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Mississippi now has 2 pediatric flu deaths this season

|This is a press release from the Mississippi State Department of Health

JACKSON, Miss. - The Mississippi State Department of Health (MSDH) reports the second confirmed pediatric influenza death for the 2016-2017 flu season. The death occurred in an individual who lived in South Mississippi. Pediatric deaths are defined as deaths of individuals under 18 years of age. The first confirmed pediatric death of the 2016-2017 flu season was reported in January in an individual from Central Mississippi.

Including this reported death, there have been a total of 16 pediatric flu deaths reported in Mississippi since pediatric flu deaths became reportable in the 2007-2008 flu season.

“While our typical peak flu season in Mississippi has now passed, flu can occur year-round, even during the warmer months,” said MSDH State Epidemiologist Dr. Paul Byers. “We know, unfortunately, that influenza infections can lead to serious complications and in some cases, death, even for healthy children and young adults.”

Byers said the seasonal flu vaccine is the best way to prevent infection, and for anyone six months of age and older, vaccination can reduce the risk of complications and death.

Other prevention methods include staying home when you are sick or keeping kids home from school when they are sick, covering your mouth and nose when you cough or sneeze, and practicing healthy handwashing practices. “It’s very important to stay home when you’re sick so you don’t infect others.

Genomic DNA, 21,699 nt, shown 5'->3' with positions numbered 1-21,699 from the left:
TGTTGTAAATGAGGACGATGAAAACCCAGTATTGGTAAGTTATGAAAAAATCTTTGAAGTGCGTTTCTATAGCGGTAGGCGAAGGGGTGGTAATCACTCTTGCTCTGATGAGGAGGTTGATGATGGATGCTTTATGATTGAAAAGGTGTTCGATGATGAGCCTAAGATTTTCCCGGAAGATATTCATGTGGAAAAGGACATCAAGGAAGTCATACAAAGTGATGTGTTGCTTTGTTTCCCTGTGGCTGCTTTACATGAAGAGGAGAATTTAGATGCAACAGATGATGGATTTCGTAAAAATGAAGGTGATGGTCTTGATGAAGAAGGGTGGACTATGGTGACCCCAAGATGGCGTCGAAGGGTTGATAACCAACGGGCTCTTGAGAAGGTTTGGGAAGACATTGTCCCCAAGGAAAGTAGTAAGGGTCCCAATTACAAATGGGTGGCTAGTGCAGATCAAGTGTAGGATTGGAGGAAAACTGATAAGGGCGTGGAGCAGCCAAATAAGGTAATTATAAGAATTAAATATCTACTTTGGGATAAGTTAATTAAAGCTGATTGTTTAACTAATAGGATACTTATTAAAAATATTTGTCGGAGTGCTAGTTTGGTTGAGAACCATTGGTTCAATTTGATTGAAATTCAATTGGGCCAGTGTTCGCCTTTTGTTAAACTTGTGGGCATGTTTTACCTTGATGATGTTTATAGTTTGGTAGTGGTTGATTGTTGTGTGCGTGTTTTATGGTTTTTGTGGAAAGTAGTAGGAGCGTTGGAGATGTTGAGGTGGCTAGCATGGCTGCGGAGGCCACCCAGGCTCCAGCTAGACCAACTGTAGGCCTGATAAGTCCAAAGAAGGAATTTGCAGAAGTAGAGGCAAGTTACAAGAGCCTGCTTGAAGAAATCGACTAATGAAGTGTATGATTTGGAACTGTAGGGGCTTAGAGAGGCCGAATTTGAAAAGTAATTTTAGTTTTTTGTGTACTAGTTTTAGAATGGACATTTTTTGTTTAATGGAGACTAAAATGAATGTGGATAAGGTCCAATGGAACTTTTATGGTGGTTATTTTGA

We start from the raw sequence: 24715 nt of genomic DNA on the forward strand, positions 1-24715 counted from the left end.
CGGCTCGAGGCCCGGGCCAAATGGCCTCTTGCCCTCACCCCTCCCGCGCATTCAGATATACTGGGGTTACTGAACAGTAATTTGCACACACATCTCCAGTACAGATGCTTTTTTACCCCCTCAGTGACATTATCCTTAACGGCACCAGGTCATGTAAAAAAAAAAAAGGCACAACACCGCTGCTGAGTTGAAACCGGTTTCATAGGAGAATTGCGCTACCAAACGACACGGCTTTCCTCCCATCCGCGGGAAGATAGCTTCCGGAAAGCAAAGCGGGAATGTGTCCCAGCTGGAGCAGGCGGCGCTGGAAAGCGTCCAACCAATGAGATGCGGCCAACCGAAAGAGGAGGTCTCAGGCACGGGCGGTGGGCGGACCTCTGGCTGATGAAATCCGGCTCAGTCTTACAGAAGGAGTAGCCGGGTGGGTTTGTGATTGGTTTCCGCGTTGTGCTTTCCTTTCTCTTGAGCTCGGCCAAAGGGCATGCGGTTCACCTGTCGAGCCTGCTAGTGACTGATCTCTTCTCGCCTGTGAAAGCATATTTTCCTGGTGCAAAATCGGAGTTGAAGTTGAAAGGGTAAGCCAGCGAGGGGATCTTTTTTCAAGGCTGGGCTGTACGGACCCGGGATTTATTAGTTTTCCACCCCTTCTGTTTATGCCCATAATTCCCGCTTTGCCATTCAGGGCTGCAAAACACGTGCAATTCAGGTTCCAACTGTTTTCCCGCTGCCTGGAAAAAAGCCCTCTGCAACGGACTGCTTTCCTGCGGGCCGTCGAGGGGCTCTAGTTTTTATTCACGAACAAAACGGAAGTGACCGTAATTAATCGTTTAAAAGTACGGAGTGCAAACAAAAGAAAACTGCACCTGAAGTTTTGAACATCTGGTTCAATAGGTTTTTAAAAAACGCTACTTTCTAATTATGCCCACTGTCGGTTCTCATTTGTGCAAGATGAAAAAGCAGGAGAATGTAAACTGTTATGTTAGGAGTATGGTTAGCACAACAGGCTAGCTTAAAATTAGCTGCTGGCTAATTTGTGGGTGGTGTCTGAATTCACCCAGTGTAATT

Nationwide, an estimated 3,000-49,000 people die and more than 200,000 are hospitalized each year because of the flu.

In Mississippi, only pediatric flu deaths are reportable. While individual flu cases are not reported to MSDH, the agency monitors flu activity through the Influenza-Like Illness (ILI) Sentinel Surveillance System, made up of healthcare providers in Mississippi who report the percentage of patients with flu-like symptoms to a statewide database. Healthcare providers participating in the system also submit respiratory samples for flu testing to the MSDH Public Health Laboratory. MSDH uses this information to determine the presence and spread of flu throughout the state.

Symptoms of seasonal flu include fever, cough, and often, extreme fatigue. Sore throat, headache, muscle aches, and a runny or stuffy nose are also often present. More severe symptoms and death can also occur.

Those particularly at risk for influenza complications include young children, adults 50 and older, pregnant women, and those with chronic illnesses. However, even young and otherwise healthy people can have complications and die from the flu.



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